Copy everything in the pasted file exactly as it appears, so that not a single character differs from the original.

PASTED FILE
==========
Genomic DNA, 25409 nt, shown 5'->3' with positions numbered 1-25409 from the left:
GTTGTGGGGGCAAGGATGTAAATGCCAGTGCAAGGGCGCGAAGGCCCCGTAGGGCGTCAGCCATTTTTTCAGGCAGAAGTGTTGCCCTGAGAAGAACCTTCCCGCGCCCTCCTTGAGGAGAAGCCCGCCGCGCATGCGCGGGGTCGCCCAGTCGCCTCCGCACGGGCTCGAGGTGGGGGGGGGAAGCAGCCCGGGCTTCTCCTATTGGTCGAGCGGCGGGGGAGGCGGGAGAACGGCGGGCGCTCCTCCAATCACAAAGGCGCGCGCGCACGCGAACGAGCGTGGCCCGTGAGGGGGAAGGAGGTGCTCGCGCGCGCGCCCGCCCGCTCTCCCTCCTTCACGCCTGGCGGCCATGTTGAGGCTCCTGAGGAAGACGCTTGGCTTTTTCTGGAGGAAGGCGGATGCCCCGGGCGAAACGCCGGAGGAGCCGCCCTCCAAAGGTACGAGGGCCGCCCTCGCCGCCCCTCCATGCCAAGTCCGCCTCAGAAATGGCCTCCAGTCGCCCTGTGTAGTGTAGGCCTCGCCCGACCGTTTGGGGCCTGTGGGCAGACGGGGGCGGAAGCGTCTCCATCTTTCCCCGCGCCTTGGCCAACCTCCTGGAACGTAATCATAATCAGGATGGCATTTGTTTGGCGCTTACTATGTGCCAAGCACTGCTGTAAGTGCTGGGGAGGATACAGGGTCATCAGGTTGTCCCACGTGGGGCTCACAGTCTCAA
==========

Genomic DNA, 25409 nt, shown 5'->3' with positions numbered 1-25409 from the left:
GTTGTGGGGGCAAGGATGTAAATGCCAGTGCAAGGGCGCGAAGGCCCCGTAGGGCGTCAGCCATTTTTTCAGGCAGAAGTGTTGCCCTGAGAAGAACCTTCCCGCGCCCTCCTTGAGGAGAAGCCCGCCGCGCATGCGCGGGGTCGCCCAGTCGCCTCCGCACGGGCTCGAGGTGGGGGGGGGAAGCAGCCCGGGCTTCTCCTATTGGTCGAGCGGCGGGGGAGGCGGGAGAACGGCGGGCGCTCCTCCAATCACAAAGGCGCGCGCGCACGCGAACGAGCGTGGCCCGTGAGGGGGAAGGAGGTGCTCGCGCGCGCGCCCGCCCGCTCTCCCTCCTTCACGCCTGGCGGCCATGTTGAGGCTCCTGAGGAAGACGCTTGGCTTTTTCTGGAGGAAGGCGGATGCCCCGGGCGAAACGCCGGAGGAGCCGCCCTCCAAAGGTACGAGGGCCGCCCTCGCCGCCCCTCCATGCCAAGTCCGCCTCAGAAATGGCCTCCAGTCGCCCTGTGTAGTGTAGGCCTCGCCCGACCGTTTGGGGCCTGTGGGCAGACGGGGGCGGAAGCGTCTCCATCTTTCCCCGCGCCTTGGCCAACCTCCTGGAACGTAATCATAATCAGGATGGCATTTGTTTGGCGCTTACTATGTGCCAAGCACTGCTGTAAGTGCTGGGGAGGATACAGGGTCATCAGGTTGTCCCACGTGGGGCTCACAGTCTCAA